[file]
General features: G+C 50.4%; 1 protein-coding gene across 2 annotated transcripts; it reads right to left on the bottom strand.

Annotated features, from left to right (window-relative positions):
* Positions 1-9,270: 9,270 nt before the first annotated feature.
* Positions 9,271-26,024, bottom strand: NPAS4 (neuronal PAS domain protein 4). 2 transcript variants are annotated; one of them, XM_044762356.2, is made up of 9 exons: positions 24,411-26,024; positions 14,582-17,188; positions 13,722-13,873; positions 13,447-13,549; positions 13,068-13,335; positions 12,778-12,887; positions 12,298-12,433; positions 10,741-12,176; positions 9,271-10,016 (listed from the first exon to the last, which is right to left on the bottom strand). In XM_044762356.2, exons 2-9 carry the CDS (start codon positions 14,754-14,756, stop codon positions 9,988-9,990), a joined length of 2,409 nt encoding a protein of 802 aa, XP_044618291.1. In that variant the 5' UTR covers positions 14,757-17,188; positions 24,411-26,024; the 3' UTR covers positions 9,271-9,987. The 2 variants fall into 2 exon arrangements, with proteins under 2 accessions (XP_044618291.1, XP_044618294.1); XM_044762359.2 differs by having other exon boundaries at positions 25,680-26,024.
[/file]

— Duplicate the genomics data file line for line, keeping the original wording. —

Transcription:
General features: G+C 50.4%; 1 protein-coding gene across 2 annotated transcripts; it reads right to left on the bottom strand.

Annotated features, from left to right (window-relative positions):
* Positions 1-9,270: 9,270 nt before the first annotated feature.
* Positions 9,271-26,024, bottom strand: NPAS4 (neuronal PAS domain protein 4). 2 transcript variants are annotated; one of them, XM_044762356.2, is made up of 9 exons: positions 24,411-26,024; positions 14,582-17,188; positions 13,722-13,873; positions 13,447-13,549; positions 13,068-13,335; positions 12,778-12,887; positions 12,298-12,433; positions 10,741-12,176; positions 9,271-10,016 (listed from the first exon to the last, which is right to left on the bottom strand). In XM_044762356.2, exons 2-9 carry the CDS (start codon positions 14,754-14,756, stop codon positions 9,988-9,990), a joined length of 2,409 nt encoding a protein of 802 aa, XP_044618291.1. In that variant the 5' UTR covers positions 14,757-17,188; positions 24,411-26,024; the 3' UTR covers positions 9,271-9,987. The 2 variants fall into 2 exon arrangements, with proteins under 2 accessions (XP_044618291.1, XP_044618294.1); XM_044762359.2 differs by having other exon boundaries at positions 25,680-26,024.